At last we understood: by visiting, we showed them better than any amount of aid or supplies could ever have done, that we love them, that we are proud to call them our brothers and sisters in Christ. We showed them that we want them to live again, now that their long national nightmare has ended.
Later, the pastor of that parish, Pastor Agnes, gave us a simple lunch of sandwiches and lukewarm soda in a copse of trees a mile up the road from the coffee station. She echoed Tom’s profound appreciation for our visit, saying that our presence made them feel so loved. Pastor Agnes introduced some ladies who are served by the Anglican Mother’s Union, which has set up support groups for women victimized by the war. Through the support groups, women can get health care, micro-loans and other forms of assistance. Many Rwandan women and their children are infected with HIV. The grace of God emanated tangibly from Pastor Agnes, who lives to comfort those who have suffered unimaginable grief. We could scarcely bare to say goodbye to her, as she stood by our little bus and blessed us with uplifted hands.
Probably the hardest part of the trip for all of us was our visit to the Genocide Museum in Kigali, which is apparently de rigeur for visitors to the country. As we walked through the morbid exhibits, I became consumed with anger. I was angry at the idiotic waste, and the lunacy of mankind, so intent on annihilation. As I got angrier and angrier, a small voice spoke to me: “You don’t think you are capable of such hatred and cruelty? Oh, but you are.” This is what God showed me: we are all guilty, “none is righteous, not one.” There is no hope without Christ.
“Never again!” we cry defiantly. Yet, in Rwanda, we did indeed let it happen again.
The last part of the museum is devoted to a summary of the genocides that occurred during the twentieth century, a particularly murderous time in our blood-stained history. The Turkish slaughter of the Armenians, the Nazi Holocaust, the killing fields of Cambodia, all documented in gruesome pictures. “Never again!” we cry defiantly. Yet, in Rwanda, we did indeed let it happen again.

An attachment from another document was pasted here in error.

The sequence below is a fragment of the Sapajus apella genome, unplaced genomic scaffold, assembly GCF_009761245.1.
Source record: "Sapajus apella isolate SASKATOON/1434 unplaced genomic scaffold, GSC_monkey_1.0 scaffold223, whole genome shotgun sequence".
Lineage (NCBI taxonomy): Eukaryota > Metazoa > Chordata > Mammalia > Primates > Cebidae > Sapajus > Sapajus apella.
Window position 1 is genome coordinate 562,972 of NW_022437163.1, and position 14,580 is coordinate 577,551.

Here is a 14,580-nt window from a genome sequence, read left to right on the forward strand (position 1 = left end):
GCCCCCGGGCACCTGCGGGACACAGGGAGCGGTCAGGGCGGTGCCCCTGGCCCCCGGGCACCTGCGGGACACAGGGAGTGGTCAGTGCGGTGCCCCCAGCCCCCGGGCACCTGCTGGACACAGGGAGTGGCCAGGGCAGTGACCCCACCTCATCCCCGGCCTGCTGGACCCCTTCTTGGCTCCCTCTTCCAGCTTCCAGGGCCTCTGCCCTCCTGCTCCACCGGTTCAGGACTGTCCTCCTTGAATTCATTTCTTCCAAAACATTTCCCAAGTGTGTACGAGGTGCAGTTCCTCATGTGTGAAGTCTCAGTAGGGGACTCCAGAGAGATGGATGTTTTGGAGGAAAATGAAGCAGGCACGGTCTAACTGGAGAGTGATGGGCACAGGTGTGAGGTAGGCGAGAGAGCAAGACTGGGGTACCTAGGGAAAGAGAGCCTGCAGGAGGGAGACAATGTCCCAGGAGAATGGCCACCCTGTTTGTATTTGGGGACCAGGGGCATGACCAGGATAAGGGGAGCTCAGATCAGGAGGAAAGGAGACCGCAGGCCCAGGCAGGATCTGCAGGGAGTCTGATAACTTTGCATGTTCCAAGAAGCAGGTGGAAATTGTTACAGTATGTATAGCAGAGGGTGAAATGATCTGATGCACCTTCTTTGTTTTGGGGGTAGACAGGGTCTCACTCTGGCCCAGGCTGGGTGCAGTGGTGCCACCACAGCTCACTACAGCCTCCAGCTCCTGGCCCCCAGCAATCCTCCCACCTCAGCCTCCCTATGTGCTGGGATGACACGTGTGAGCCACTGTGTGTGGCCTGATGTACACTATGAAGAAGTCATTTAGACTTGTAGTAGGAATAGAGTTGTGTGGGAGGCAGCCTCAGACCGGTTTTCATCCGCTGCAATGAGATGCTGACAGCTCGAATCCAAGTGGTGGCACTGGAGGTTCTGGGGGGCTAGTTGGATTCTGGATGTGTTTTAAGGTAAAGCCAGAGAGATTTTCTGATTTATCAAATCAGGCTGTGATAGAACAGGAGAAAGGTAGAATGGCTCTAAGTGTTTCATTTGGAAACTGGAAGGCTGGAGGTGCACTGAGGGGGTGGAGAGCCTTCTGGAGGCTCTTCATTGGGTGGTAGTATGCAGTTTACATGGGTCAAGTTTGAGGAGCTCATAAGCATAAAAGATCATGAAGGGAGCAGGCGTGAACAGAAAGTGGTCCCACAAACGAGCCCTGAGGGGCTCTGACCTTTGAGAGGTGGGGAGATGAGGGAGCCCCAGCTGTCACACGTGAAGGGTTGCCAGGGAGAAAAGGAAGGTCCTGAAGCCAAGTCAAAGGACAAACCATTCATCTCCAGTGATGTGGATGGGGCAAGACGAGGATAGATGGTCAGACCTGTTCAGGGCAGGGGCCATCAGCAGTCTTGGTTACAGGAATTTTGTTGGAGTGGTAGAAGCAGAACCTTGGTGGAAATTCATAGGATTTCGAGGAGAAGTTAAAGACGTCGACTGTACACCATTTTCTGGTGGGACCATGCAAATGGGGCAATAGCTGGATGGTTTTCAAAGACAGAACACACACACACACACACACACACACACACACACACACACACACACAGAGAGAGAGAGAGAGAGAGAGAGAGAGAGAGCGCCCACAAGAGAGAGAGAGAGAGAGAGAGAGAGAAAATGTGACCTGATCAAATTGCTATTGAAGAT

There is no governmental solution to prevent genocide from happening again. The UN was worse than useless in Rwanda. The only hope is to change the hearts of the people through sharing the gospel. The seething resentment that gives birth to genocidal rage can only be vanquished by the love of Jesus Christ. The church, partnered with Compassion, can accomplish what no governmental agency could ever do. If children are raised to believe that they have eternal worth and a purpose here in this life, how can they grow up to become thugs or terrorists? Just as important, the Compassion projects we visited have successful malaria reduction programs, AIDS initiatives and early childhood interventions. As all these programs are ministered through the local church, people learn that the body of Christ truly cares for them and their families.
“Someday soon I believe that the world will call Rwanda greatly blessed,” he has said.
Bishop Rucyahana believes that the healing of Rwanda is an example to the whole world. “Someday soon I believe that the world will call Rwanda greatly blessed,” he has said. And I believe that the Rwandan people will share that blessing with the world, as they live out the gospel of Christ through forgiveness.
If you are interested in learning more about the history of the genocide, please read Bishop John Rucyahana’s book The Bishop of Rwanda: Finding Forgiveness Amidst a Pile of Bones. Caution: this book does not spare the reader from the horrors of the genocide, but it is ultimately deeply inspiring and uplifting. Click here if you would like to learn more about sponsoring a child through Compassion International.